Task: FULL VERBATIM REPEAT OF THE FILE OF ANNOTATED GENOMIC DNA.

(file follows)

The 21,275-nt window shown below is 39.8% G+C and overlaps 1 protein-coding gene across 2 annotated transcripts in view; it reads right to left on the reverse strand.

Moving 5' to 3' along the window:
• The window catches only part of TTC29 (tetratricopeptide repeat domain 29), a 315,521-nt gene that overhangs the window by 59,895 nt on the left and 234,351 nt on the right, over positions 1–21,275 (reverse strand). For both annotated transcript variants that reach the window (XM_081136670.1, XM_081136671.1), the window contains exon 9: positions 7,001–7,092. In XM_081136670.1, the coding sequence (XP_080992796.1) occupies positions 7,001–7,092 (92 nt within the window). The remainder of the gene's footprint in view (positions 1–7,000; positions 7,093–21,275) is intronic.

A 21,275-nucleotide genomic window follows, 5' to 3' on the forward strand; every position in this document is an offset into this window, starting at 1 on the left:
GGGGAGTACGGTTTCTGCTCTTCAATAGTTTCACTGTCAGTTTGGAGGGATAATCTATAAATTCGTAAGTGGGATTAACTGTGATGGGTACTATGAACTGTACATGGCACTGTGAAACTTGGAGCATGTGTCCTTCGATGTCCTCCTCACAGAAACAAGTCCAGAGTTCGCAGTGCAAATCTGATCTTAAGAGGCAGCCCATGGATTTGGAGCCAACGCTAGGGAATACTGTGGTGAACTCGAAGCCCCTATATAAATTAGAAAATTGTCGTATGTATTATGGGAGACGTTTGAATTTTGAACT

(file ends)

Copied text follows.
The 21,275-nt window shown below is 39.8% G+C and overlaps 1 protein-coding gene across 2 annotated transcripts in view; it reads right to left on the reverse strand.

Moving 5' to 3' along the window:
• The window catches only part of TTC29 (tetratricopeptide repeat domain 29), a 315,521-nt gene that overhangs the window by 59,895 nt on the left and 234,351 nt on the right, over positions 1–21,275 (reverse strand). For both annotated transcript variants that reach the window (XM_081136670.1, XM_081136671.1), the window contains exon 9: positions 7,001–7,092. In XM_081136670.1, the coding sequence (XP_080992796.1) occupies positions 7,001–7,092 (92 nt within the window). The remainder of the gene's footprint in view (positions 1–7,000; positions 7,093–21,275) is intronic.

A 21,275-nucleotide genomic window follows, 5' to 3' on the forward strand; every position in this document is an offset into this window, starting at 1 on the left:
GGGGAGTACGGTTTCTGCTCTTCAATAGTTTCACTGTCAGTTTGGAGGGATAATCTATAAATTCGTAAGTGGGATTAACTGTGATGGGTACTATGAACTGTACATGGCACTGTGAAACTTGGAGCATGTGTCCTTCGATGTCCTCCTCACAGAAACAAGTCCAGAGTTCGCAGTGCAAATCTGATCTTAAGAGGCAGCCCATGGATTTGGAGCCAACGCTAGGGAATACTGTGGTGAACTCGAAGCCCCTATATAAATTAGAAAATTGTCGTATGTATTATGGGAGACGTTTGAATTTTGAACT